There are four communities that are very closely situated. About a month ago, children and youth from the Island Lake communities, which include Wasagamack, Garden Hill, St. Theresa Point and Red Sucker Lake, decided to walk from the Island Lake area to Winnipeg. They were protesting the lack of attention by the government to the serious health and social issues, including drug issues and gang related issues.
In the fiscal year 2006-07 when the Conservative government took power, it cut all of those communities' band constable funding. Those four communities had band constable programs, which all first nations expect and require, as all Canadians do, to participate in policing efforts. That band constable funding went from an average of $70,000, which each of those communities was receiving, to zero in 2006-07. Those funds were reinstated in the last fiscal budget.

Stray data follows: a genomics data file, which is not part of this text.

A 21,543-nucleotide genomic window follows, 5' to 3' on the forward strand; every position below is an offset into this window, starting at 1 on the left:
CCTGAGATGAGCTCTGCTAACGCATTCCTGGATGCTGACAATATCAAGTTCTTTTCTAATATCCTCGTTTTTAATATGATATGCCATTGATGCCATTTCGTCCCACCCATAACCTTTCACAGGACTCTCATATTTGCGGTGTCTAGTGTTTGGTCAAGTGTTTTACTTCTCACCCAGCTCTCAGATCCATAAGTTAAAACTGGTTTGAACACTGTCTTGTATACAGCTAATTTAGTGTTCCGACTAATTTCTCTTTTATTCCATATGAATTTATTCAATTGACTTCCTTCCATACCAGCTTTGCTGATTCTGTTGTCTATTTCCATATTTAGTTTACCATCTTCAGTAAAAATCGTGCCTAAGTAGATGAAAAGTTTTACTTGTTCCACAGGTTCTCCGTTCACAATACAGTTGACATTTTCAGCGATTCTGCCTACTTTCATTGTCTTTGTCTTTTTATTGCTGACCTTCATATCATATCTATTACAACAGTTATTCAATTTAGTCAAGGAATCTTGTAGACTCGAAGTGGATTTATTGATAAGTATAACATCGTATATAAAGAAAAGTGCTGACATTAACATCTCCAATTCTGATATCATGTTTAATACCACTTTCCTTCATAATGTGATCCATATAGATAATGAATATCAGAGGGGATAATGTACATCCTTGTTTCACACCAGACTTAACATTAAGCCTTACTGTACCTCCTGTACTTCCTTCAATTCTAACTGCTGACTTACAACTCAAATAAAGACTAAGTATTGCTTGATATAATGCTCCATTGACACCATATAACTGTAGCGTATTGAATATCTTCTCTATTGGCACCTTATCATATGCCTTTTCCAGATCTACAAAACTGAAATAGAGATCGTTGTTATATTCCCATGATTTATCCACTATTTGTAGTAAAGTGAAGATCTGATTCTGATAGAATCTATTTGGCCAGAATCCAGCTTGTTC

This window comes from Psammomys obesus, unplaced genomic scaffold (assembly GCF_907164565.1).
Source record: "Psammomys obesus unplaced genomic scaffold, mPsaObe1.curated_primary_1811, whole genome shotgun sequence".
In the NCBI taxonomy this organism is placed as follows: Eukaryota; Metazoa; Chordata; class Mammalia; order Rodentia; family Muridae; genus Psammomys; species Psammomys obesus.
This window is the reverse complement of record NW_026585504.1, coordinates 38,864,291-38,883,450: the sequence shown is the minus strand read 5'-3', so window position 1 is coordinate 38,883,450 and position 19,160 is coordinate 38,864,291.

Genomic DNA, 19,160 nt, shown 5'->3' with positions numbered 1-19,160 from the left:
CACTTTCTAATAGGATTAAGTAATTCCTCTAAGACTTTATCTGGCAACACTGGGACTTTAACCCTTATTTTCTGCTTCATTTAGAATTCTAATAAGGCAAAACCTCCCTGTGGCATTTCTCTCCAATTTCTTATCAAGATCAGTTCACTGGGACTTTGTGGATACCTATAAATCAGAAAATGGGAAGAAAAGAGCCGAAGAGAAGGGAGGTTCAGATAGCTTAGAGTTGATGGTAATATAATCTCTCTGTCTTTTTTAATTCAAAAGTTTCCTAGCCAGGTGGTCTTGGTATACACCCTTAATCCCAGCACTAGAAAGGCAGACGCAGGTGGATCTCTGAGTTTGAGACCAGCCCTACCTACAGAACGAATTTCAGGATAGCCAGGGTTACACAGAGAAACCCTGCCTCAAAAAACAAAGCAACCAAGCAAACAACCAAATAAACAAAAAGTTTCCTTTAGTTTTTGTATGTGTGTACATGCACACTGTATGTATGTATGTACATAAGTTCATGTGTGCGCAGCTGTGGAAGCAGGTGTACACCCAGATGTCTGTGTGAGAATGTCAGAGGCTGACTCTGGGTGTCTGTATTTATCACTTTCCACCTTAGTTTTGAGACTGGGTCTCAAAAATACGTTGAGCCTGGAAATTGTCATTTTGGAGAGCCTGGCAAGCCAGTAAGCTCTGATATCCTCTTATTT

There is an impact when the government cuts literacy and housing programs. The member for Trinity—Spadina talked about the relation between housing and gangs and drugs. It is a critical issue. As Dan Lett so aptly said, it is the root cause and we cannot ignore the root cause in this dialogue.
When we talk specifically about drug policy, we are talking about issues related to prevention, treatment, harm reduction and enforcement but we are also talking about the other issues. The government, which claims to be tough on crime, has not made any effort to ensure that as a society we address all the issues in order to ensure safer communities. We cannot address this issue piecemeal.